The NDAA Legalizes The Use Of Propaganda On The US Public
Flickr/x-ray delta one1948 propaganda Santa
The newest version of the National Defense Authorization Act (NDAA) includes an amendment that would legalize the use of propaganda on the American public, reports Michael Hastings ofBuzzFeed.
The amendment — proposed by Mac Thornberry (R-Texas) and Adam Smith (D-Wash.) and passed in the House last Friday afternoon — would effectively nullify the Smith-Mundt Act of 1948, which explicitly forbids information and psychological operations aimed at influencing U.S. public opinion.
Thornberry said that the current law “ties the hands of America’s diplomatic officials, military, and others by inhibiting our ability to effectively communicate in a credible way,” according to Buzzfeed.
The vote came two days after a federal judged ruledthat an indefinite detention provision in the annual defense bill was unconstitutional.
Lt. Col. Daniel Davis, who released a highly critical report regarding the distortion of truth by senior military officials in Iraq and Afghanistan, dedicated a section of his report to Information Operations (IO) and states that after Desert Storm the military wanted to transform IO “into a core military competency on a par with air, ground, maritime and special operations.”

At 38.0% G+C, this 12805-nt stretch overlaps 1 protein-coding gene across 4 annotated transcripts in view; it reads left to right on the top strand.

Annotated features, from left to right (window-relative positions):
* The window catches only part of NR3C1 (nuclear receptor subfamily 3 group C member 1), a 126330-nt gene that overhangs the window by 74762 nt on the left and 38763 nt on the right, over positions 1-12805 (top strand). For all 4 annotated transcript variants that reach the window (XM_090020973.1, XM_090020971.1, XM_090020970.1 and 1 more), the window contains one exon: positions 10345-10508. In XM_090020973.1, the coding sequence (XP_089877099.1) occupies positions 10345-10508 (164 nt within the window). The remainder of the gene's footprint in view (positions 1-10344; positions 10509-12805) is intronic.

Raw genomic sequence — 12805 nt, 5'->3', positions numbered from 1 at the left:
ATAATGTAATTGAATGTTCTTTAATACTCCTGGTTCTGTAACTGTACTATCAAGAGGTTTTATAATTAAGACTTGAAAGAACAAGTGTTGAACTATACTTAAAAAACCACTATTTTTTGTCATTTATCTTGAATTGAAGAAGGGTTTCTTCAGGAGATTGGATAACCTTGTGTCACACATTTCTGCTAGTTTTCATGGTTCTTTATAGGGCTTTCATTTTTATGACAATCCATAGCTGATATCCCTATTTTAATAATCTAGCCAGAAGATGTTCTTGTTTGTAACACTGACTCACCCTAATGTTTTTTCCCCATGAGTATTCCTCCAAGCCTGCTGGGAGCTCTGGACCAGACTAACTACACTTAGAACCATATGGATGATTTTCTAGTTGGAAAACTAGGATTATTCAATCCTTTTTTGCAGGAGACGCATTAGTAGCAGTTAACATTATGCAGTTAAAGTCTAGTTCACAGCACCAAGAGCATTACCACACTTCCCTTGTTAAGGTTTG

Davis defines IO as “the integrated employment of electronic warfare (EW), computer network operations (CNO), psychological operations (PSYOP), military deception (MILDEC), and operations security (OPSEC), in concert with specified supporting and related capabilities, to influence, disrupt, corrupt or usurp adversarial human and automated decision making while protecting our own.”
IO are primarily used to target foreign audiences, but Davis cites numerous senior leaders who want to (in the words of Colonel Richard B. Leap) “protect a key friendly center of gravity, to wit US national will” by repealing the Smith-Mundt Act to allow the direct deployment of these tactics on the American public.
Davis quotes Brigadier General Ralph O. Baker — the Pentagon officer responsible for the Department of Defense’s Joint Force Development (i.e. Army, Navy, Air Force, and Marines) — who defines IO as activities undertaken to “shape the essential narrative of a conflict or situation and thus affect the attitudes and behaviors of the targeted audience” andequates descriptions of combat operations with standard marketing strategies:
For years, commercial advertisers have based their advertisement strategies on the premise that there is a positive correlation between the number of times a consumer is exposed to product advertisement and that consumer’s inclination to sample the new product. The very same principle applies to how we influence our target audiences when we conduct COIN.
Davis subsequently explains the “cumulative failure of our nation’s major media in every category” as they continually interviewed only those senior U.S. officials who had top-level access, even as the officials given that clearance were required to stick to “talking points” given to them by Secretary of Defense Donald Rumsfeld.
If the NDAA goes into effect in its current form, the State Department and Pentagon can go beyond manipulating mainstream media outlets and directly disseminate campaigns of misinformation to the U.S. public.